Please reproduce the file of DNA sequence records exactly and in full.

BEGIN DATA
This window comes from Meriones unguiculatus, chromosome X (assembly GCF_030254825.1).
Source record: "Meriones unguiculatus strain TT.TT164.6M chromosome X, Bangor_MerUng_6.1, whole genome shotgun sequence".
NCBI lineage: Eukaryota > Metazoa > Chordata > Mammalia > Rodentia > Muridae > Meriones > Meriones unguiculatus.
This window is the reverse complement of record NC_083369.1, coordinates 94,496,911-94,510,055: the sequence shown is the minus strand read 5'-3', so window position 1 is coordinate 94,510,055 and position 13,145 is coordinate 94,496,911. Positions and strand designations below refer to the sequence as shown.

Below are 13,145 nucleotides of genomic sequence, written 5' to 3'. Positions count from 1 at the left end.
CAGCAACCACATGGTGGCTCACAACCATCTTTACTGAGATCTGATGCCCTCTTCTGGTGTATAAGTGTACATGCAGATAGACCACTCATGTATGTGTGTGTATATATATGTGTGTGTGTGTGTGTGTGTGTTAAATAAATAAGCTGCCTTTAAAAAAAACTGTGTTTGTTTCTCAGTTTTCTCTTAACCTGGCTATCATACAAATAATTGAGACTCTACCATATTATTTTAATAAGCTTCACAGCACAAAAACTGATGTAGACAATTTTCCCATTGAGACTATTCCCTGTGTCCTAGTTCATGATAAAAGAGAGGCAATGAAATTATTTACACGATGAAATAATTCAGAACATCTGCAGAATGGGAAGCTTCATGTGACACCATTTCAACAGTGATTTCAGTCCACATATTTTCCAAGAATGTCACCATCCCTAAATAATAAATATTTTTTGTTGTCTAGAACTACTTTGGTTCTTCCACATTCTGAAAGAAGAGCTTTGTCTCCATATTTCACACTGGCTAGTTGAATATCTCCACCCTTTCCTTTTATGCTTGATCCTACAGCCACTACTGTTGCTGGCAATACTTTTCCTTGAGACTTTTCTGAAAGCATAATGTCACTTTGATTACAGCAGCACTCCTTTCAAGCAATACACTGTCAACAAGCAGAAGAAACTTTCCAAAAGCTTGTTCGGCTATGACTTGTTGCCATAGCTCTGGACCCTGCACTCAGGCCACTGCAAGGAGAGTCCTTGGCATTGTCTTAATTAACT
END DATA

This window comes from Meriones unguiculatus, chromosome X (assembly GCF_030254825.1).
Source record: "Meriones unguiculatus strain TT.TT164.6M chromosome X, Bangor_MerUng_6.1, whole genome shotgun sequence".
NCBI lineage: Eukaryota > Metazoa > Chordata > Mammalia > Rodentia > Muridae > Meriones > Meriones unguiculatus.
This window is the reverse complement of record NC_083369.1, coordinates 94,496,911-94,510,055: the sequence shown is the minus strand read 5'-3', so window position 1 is coordinate 94,510,055 and position 13,145 is coordinate 94,496,911. Positions and strand designations below refer to the sequence as shown.

Below are 13,145 nucleotides of genomic sequence, written 5' to 3'. Positions count from 1 at the left end.
CAGCAACCACATGGTGGCTCACAACCATCTTTACTGAGATCTGATGCCCTCTTCTGGTGTATAAGTGTACATGCAGATAGACCACTCATGTATGTGTGTGTATATATATGTGTGTGTGTGTGTGTGTGTGTTAAATAAATAAGCTGCCTTTAAAAAAAACTGTGTTTGTTTCTCAGTTTTCTCTTAACCTGGCTATCATACAAATAATTGAGACTCTACCATATTATTTTAATAAGCTTCACAGCACAAAAACTGATGTAGACAATTTTCCCATTGAGACTATTCCCTGTGTCCTAGTTCATGATAAAAGAGAGGCAATGAAATTATTTACACGATGAAATAATTCAGAACATCTGCAGAATGGGAAGCTTCATGTGACACCATTTCAACAGTGATTTCAGTCCACATATTTTCCAAGAATGTCACCATCCCTAAATAATAAATATTTTTTGTTGTCTAGAACTACTTTGGTTCTTCCACATTCTGAAAGAAGAGCTTTGTCTCCATATTTCACACTGGCTAGTTGAATATCTCCACCCTTTCCTTTTATGCTTGATCCTACAGCCACTACTGTTGCTGGCAATACTTTTCCTTGAGACTTTTCTGAAAGCATAATGTCACTTTGATTACAGCAGCACTCCTTTCAAGCAATACACTGTCAACAAGCAGAAGAAACTTTCCAAAAGCTTGTTCGGCTATGACTTGTTGCCATAGCTCTGGACCCTGCACTCAGGCCACTGCAAGGAGAGTCCTTGGCATTGTCTTAATTAACT